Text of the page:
Albert Beveridge was a strong supporter and even the leading proponent of the United States policy of expansionism. However, this is contrary to the Anti-Imperialist League, which was formed in the year 1898 specifically to oppose the United States plans of expanding its territories, specifically the acquiring of the Philippine Islands (Beveridge, para 8). In fact Albert Beveridge achieved or gained national popularity as an influential and credible United States colonial expansion advocate as a result of the Spanis-American War. However, his appeals to his nation's sense of foreign destiny had an imaginative or visionary quality to them (Alexander 3). He considered the control of Philipines and Cuba as critical to the United States commercial expansion during the twentieth century.
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In his speech, he scoffed at the idea of that the former possessions of Spain could manage or govern themselves. He asked whether these people should be turned back to the malodorous hands from which they had taken them. He also asked whether they should be saved from those countries to give them the independence of tragedy; stating that it would like giving a razor blade to a child and asking it to use it in shaving itself. He maintained that America should continue its march towards supremacy (Beveridge, para 4). According to Beveridge (para 10), it is the responsibility of America to save the world.
On the other hand, the Anti-Imperialist League was purposely established to oppose the territorial expansion of the United States, specifically the acquisition of the Philippines Islands, which was strongly advocated for by Albert Beveridge. The league was opposed to the idea of the annexation of Hawaii, the passing of the peace treaty to end the Spanish-American War; which involved the Philippines' acquisition by America, and the military operation against the Filipino rebels (Anti-Imperialist League, para 1).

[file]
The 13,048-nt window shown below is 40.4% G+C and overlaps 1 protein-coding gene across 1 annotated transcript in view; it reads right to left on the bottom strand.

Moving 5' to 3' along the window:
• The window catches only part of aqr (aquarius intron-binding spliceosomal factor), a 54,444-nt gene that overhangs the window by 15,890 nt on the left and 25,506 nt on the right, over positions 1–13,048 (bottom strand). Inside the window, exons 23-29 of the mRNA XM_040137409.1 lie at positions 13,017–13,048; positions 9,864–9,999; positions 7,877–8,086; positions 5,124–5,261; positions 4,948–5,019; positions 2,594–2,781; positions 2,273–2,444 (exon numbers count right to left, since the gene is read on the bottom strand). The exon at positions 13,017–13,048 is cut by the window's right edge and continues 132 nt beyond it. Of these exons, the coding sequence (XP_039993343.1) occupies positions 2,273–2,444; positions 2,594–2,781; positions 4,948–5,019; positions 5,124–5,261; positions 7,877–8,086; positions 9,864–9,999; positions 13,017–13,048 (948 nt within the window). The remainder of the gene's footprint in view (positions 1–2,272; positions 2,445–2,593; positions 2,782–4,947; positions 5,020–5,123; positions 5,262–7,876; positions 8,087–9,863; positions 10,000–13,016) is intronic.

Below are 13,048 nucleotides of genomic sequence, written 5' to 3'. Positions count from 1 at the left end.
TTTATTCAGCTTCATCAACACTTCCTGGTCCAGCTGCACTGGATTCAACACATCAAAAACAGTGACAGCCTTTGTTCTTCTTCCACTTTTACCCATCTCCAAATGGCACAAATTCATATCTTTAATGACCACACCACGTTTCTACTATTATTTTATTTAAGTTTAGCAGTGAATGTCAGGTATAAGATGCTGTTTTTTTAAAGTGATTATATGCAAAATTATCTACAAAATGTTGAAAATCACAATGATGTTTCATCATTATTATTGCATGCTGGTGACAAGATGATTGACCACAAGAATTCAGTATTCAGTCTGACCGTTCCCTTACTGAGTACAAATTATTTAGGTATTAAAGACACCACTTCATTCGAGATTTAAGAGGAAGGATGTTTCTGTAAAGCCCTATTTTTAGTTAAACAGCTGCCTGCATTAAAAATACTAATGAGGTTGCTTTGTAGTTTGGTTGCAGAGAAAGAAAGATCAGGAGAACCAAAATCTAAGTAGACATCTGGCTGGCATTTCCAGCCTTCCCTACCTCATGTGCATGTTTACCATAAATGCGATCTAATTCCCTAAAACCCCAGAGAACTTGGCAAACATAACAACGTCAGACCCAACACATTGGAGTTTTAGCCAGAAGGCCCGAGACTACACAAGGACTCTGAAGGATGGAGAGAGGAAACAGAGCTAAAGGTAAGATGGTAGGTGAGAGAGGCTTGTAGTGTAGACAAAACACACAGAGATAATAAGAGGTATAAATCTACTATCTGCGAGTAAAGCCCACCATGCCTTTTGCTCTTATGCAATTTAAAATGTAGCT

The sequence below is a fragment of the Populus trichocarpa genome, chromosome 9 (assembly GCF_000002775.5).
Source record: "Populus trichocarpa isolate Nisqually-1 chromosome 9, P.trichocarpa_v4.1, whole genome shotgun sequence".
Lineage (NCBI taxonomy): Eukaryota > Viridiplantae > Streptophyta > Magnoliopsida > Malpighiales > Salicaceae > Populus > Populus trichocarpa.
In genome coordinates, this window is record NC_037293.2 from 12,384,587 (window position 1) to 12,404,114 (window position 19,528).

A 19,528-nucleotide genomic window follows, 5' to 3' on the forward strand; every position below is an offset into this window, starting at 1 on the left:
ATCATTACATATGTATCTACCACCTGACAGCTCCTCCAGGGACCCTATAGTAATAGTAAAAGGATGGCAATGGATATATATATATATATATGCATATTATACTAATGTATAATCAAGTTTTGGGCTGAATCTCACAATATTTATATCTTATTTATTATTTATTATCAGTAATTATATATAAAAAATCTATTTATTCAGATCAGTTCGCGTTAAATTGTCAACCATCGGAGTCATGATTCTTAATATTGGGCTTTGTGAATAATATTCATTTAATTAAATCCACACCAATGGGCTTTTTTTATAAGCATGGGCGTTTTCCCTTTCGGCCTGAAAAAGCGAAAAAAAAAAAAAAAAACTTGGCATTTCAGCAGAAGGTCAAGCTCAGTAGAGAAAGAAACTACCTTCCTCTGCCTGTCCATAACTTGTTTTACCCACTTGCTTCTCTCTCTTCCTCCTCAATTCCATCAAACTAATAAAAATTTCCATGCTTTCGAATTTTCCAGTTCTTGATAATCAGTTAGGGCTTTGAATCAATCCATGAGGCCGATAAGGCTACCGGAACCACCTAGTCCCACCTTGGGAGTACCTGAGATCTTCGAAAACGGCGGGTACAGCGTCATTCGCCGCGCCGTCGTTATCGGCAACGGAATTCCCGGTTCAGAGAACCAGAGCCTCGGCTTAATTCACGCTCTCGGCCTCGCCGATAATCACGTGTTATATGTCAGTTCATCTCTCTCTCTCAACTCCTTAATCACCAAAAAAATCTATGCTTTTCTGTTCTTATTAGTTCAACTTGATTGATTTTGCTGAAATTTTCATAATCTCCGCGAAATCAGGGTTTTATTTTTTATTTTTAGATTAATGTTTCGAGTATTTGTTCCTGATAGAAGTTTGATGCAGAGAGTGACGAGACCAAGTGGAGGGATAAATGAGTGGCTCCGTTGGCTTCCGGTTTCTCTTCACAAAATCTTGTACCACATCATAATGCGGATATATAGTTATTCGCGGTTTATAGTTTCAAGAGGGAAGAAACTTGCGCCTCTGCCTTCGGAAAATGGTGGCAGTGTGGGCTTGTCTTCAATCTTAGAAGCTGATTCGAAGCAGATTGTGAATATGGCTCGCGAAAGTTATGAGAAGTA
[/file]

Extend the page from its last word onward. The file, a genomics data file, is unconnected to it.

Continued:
According to the league, the idea of Imperialism was unreasonable, preventable and ineffective. They held that the policy of imperialism was unfriendly to liberty, implying that it was kind of tyrannical (Anti-Imperialist League, para 1). To further demonstrate the intensity and opposition to the matter, we find that the Anti-Imperialist League even threatened to re-elect anybody who tried to practice suppression or subjugation against innocent individuals just for the purpose of gaining un-American interests (Anti-Imperialist League, para 8).
Nevertheless, as much as the differences existing between the ideas or arguments presented by these two parties outweigh the similarities, we find that there are some substantial similarities to be considered. The main subject of dispute here is the republic of Philippines, whereby both agree that the state can and should only be saved from the bloody wars by the United States, but in different ways. Albert argues for the acquisition of the state to bring it under the control of America, while the league advocate for a more diplomatic way of solving the problems, since governing Filipinos without their consent will be denying them self-independence (Remy 62). The Anti-Imperialist League also admits that the United States is the world's superpower and that is a fact that should be accepted and maintained but it is not right to use it repressively.
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